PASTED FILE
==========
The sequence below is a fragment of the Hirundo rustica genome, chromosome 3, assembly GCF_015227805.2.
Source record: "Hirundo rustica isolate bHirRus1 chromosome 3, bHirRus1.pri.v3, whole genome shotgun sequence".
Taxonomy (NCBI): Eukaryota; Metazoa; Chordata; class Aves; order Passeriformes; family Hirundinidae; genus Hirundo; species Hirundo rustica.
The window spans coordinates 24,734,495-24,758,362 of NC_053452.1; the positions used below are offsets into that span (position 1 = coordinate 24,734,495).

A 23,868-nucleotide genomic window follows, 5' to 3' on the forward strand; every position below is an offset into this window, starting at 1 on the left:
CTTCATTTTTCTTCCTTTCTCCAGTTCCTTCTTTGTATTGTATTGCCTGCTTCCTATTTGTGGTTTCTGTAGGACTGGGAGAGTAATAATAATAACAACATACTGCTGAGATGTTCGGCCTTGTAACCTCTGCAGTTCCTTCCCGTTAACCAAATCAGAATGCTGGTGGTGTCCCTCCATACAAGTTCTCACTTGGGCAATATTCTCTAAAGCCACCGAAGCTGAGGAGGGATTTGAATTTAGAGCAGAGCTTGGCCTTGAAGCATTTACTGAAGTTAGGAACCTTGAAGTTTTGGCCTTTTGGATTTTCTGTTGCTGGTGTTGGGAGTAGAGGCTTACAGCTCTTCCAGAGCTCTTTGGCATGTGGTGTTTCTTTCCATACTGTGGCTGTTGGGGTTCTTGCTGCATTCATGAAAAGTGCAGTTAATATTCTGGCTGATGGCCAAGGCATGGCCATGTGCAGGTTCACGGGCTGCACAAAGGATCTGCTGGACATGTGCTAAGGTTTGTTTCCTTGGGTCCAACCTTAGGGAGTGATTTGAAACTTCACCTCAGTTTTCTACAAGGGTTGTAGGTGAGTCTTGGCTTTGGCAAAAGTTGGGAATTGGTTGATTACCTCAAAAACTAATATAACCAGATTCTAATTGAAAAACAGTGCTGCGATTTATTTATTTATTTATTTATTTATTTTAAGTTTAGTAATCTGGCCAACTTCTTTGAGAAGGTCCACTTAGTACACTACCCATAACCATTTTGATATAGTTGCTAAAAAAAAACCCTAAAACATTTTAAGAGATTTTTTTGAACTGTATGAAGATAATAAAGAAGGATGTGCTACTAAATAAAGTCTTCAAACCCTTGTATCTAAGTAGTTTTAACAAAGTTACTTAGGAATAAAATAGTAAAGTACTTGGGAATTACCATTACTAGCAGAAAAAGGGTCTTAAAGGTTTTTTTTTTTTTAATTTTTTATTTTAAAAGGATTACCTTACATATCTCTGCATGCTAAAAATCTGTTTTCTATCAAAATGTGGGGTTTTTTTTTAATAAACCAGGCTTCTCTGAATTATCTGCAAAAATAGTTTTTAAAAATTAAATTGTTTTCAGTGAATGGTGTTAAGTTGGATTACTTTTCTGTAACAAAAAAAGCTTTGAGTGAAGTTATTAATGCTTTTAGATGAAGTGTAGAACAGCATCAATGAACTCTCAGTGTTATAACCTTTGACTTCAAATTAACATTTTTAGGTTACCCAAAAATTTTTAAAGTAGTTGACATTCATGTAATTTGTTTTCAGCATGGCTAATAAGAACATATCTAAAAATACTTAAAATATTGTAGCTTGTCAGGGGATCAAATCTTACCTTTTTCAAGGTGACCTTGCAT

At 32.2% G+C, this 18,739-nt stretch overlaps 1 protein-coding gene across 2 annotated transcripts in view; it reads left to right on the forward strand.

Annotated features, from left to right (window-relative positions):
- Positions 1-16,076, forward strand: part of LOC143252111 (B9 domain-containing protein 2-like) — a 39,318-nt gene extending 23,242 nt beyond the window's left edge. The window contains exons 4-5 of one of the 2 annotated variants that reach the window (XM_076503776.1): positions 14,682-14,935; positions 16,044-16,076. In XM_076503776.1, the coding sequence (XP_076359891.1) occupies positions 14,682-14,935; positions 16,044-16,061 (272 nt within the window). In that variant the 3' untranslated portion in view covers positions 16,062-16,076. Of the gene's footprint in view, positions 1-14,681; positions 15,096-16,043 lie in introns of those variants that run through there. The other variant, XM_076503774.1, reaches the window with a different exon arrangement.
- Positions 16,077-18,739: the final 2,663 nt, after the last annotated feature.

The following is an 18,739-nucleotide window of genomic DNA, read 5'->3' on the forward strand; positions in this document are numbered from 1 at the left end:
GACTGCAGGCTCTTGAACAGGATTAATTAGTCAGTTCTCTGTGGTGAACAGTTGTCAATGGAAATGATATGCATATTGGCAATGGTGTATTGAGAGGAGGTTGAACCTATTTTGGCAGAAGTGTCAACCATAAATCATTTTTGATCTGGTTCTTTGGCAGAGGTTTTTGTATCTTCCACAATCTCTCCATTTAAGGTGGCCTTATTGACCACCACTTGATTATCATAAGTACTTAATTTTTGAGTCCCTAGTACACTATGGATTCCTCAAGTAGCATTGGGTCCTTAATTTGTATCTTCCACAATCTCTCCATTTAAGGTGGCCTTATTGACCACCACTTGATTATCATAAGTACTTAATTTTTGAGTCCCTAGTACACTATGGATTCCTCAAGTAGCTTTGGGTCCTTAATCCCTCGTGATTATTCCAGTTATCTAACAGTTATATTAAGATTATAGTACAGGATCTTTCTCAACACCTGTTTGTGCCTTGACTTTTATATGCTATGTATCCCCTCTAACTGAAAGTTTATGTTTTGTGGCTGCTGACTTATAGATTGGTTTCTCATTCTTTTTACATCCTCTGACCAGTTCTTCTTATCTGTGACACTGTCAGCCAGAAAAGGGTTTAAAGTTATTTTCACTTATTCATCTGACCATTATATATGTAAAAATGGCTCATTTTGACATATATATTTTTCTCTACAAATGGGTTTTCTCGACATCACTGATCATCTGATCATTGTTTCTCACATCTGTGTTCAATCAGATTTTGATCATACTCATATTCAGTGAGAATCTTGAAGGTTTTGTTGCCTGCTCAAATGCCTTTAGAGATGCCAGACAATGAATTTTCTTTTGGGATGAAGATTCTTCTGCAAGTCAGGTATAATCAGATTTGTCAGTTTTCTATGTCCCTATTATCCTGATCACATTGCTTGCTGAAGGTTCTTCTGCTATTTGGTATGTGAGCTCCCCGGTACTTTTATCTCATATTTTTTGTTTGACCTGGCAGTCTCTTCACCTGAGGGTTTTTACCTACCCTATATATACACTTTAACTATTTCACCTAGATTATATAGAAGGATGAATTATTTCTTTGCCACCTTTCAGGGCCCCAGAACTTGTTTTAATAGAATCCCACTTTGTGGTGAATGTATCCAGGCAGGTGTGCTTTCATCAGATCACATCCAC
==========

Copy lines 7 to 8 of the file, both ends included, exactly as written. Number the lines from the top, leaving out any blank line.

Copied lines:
At 32.2% G+C, this 18,739-nt stretch overlaps 1 protein-coding gene across 2 annotated transcripts in view; it reads left to right on the forward strand.

Annotated features, from left to right (window-relative positions):